Google to begin giving temp workers full benefits

Internal memo reveals that search giant will begin paying its temporary workers and contractors a $15 minimum wage, as well as providing healthcare and paid parental leave

3Apr

In an internal memo provided exclusively to The Hill, Google has revealed that by 2022 it will require contracted and temporary workers to receive its full benefits package, which includes healthcare, paid parental leave and a $15 minimum wage.

The announcement came the same day that a group of 915 Google workers signed a letter calling for equal treatment for the company's 'TVCs', its internal name for temporary employees and contractors. In the letter, the 'Googlers' claimed that TVCs account for 54% of the tech giant's workforce, roughly 122,000 positions, although Google has declined to confirm these figures.

The decision has followed many years of Google employees levelling complaints about inequality in the company's treatment of temporary workers and contractors, as they typically received lower pay and fewer benefits.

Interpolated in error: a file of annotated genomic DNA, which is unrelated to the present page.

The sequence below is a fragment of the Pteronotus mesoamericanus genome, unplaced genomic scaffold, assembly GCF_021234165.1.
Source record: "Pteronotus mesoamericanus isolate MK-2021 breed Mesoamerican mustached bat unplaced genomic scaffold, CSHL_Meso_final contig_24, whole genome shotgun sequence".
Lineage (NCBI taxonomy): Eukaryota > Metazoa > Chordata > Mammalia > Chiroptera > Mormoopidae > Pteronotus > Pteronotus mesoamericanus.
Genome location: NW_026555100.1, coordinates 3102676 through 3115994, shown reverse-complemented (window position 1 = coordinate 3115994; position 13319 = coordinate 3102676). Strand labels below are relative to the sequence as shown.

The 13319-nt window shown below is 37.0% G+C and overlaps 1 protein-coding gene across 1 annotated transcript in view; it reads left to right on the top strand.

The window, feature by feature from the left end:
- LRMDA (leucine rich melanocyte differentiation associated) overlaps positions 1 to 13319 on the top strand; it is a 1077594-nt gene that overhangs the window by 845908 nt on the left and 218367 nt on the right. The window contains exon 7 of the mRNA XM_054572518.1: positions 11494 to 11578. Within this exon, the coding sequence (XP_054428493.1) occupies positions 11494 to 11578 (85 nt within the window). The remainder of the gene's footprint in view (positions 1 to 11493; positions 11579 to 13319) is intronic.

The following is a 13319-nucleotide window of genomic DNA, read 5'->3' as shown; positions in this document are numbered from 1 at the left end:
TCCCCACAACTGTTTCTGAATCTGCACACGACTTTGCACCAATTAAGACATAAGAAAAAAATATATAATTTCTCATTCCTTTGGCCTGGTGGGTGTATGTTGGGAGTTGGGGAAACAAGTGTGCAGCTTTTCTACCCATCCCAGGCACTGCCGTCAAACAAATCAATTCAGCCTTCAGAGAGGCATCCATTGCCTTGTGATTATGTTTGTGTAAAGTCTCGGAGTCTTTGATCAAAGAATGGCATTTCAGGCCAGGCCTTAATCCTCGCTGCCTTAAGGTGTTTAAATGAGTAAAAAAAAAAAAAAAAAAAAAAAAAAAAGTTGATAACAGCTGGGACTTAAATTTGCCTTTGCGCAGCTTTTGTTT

"These are meaningful changes, and we're starting in the US, where comprehensive healthcare and paid parental leave are not mandated by US law," Google's vice-president of people operations Eileen Naughton wrote in the memo. "As we learn from our implementation here, we'll identify and address areas of potential improvement in other areas of the world."

Google is also now requiring outside companies utilizing freelancers and contractors to provide health care, $15 minimum wage, 12 weeks of parental leave and at least eight days of sick leave.

It is giving the companies that employ the TVCs, its 'suppliers', until January to implement the minimum wage requirements and until 2022 to institute healthcare benefits and parental leave. If the suppliers fail to meet the new standards, a Google spokeswoman told The Hill that they would no longer "be able to provide talent to Google".

"If folks don't meet the standards by the deadline, then business decisions will need to be made, and then we'll need to continue to audit our suppliers through perpetuity to make sure that people are still meeting those standards," she added. 

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